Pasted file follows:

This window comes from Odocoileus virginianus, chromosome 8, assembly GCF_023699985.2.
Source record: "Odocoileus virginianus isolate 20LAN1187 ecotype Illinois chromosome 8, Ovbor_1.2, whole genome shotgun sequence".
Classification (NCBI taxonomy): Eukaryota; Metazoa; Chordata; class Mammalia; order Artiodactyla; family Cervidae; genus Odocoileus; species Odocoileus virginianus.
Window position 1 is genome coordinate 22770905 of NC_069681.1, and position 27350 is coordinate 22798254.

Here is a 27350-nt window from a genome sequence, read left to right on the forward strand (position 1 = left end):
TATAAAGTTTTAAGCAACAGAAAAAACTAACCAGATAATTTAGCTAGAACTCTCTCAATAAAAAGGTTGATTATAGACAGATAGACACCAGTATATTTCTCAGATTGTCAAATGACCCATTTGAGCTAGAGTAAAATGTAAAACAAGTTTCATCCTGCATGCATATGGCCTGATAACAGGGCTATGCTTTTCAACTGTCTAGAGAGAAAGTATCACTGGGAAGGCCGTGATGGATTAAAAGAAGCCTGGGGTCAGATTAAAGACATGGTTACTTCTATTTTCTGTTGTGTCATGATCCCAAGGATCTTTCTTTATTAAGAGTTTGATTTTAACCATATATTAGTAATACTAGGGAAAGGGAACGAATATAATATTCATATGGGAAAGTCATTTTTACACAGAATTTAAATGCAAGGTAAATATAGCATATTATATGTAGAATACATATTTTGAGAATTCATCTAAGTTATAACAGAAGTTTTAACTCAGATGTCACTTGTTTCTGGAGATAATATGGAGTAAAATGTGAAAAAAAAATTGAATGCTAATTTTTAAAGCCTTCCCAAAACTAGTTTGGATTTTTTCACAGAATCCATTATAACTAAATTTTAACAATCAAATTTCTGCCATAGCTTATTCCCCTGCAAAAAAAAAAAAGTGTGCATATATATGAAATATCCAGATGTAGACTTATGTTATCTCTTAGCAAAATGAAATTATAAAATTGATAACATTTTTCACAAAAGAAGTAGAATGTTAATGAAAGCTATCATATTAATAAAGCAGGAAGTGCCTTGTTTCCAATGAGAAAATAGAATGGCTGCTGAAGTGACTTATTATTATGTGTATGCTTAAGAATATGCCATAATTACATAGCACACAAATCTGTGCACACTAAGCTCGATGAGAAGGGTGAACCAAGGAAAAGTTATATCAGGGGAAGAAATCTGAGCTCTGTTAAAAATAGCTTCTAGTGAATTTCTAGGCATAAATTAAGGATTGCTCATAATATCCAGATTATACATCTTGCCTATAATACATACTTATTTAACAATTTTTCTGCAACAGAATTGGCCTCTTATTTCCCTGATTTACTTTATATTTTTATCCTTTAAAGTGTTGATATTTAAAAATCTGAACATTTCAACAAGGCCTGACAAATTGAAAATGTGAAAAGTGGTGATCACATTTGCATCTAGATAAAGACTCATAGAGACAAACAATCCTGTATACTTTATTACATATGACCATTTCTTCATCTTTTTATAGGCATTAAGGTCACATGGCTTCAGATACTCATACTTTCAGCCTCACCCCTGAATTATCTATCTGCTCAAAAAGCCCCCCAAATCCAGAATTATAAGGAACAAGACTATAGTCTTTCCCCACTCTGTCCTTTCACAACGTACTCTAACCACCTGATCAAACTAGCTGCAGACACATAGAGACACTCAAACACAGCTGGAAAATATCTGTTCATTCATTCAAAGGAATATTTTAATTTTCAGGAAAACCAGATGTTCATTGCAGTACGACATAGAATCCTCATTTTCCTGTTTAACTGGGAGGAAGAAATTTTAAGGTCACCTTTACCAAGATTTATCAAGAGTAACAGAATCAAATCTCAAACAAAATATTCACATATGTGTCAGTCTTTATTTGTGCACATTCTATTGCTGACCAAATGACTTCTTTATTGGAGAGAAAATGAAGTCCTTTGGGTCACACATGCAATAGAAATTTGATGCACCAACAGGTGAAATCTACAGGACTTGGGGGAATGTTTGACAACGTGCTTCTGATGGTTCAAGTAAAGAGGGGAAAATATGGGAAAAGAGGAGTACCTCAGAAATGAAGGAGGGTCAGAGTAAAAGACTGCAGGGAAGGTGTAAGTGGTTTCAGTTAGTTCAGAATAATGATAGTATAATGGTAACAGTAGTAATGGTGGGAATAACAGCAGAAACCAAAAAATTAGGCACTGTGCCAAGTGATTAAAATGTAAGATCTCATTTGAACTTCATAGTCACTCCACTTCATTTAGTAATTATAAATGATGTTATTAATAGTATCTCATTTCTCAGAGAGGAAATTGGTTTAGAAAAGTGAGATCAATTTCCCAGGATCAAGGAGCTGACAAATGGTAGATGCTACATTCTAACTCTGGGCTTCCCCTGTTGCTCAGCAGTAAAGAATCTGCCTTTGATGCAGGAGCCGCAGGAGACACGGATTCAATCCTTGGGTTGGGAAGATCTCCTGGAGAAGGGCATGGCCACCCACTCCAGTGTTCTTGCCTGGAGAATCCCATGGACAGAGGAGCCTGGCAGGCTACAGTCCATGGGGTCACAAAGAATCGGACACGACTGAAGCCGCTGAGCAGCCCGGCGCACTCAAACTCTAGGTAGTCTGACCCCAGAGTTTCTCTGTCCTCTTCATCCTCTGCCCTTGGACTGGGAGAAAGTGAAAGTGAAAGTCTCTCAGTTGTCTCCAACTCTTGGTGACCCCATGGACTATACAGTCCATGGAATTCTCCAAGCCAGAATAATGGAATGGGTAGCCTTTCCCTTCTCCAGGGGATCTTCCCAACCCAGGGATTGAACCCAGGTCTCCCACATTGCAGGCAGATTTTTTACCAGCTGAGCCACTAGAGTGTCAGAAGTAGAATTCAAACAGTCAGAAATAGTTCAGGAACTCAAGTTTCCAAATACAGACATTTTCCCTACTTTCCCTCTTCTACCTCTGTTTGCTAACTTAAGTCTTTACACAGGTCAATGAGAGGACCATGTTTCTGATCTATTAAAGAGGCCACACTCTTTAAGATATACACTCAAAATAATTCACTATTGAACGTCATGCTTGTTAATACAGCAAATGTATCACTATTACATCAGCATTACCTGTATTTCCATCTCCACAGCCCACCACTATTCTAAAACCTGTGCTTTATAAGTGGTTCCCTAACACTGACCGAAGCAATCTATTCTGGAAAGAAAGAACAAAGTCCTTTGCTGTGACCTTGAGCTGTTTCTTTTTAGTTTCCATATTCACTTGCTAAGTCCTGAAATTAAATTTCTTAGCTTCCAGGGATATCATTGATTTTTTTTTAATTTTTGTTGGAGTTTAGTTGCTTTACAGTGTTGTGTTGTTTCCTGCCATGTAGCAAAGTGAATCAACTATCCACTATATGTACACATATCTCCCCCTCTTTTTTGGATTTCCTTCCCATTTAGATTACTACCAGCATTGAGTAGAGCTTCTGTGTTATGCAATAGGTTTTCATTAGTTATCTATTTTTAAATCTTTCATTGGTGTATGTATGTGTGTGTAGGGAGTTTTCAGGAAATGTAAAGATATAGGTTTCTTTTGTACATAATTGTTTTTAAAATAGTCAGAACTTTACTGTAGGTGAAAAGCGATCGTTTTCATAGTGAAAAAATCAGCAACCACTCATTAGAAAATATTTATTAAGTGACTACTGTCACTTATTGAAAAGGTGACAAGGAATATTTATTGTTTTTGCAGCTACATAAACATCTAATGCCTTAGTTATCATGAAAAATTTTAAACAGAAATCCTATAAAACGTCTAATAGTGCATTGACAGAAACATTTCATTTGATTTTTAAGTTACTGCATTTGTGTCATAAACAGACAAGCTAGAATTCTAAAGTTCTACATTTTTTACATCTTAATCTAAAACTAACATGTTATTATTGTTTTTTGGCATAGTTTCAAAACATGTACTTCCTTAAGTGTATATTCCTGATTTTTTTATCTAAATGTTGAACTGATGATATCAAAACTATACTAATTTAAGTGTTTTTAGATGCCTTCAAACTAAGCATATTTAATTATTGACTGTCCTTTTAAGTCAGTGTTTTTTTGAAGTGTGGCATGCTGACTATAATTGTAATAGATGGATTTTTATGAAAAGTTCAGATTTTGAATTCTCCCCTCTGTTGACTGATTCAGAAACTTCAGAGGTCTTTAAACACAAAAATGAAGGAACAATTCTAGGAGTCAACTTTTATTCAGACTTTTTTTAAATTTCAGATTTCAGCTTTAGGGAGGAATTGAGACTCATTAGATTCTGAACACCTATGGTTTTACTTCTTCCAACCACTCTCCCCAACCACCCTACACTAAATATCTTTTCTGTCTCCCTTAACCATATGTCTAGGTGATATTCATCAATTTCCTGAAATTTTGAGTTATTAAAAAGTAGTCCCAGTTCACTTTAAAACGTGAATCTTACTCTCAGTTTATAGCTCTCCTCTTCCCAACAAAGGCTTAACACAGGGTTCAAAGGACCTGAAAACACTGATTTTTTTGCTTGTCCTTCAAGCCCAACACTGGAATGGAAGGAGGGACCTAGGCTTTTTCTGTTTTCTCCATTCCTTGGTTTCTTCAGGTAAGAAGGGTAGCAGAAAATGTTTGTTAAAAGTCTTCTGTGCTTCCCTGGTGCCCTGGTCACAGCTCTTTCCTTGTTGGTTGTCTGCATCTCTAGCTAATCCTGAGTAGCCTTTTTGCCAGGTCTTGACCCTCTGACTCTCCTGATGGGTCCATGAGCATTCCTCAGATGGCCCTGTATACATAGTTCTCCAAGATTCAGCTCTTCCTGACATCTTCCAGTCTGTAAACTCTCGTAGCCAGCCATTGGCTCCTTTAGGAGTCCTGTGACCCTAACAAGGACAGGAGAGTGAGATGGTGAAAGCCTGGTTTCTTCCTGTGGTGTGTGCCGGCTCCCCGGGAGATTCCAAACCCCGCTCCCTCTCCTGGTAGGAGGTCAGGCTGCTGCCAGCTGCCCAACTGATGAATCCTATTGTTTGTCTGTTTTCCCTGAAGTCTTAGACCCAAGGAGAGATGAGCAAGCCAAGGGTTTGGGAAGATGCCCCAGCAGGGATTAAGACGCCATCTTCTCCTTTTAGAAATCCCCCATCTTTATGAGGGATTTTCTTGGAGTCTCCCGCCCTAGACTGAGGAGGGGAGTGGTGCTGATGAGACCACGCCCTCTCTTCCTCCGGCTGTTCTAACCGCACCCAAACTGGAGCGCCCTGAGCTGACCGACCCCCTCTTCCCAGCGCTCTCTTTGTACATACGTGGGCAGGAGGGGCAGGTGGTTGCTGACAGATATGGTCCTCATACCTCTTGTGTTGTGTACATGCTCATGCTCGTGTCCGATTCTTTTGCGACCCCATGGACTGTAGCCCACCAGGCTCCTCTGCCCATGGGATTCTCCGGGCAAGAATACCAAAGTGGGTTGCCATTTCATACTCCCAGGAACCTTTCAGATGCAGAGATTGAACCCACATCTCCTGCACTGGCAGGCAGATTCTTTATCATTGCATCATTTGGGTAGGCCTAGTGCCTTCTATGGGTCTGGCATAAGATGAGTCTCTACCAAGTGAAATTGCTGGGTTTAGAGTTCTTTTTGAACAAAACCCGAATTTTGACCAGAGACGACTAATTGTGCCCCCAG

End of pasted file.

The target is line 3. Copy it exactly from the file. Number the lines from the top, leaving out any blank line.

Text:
Classification (NCBI taxonomy): Eukaryota; Metazoa; Chordata; class Mammalia; order Artiodactyla; family Cervidae; genus Odocoileus; species Odocoileus virginianus.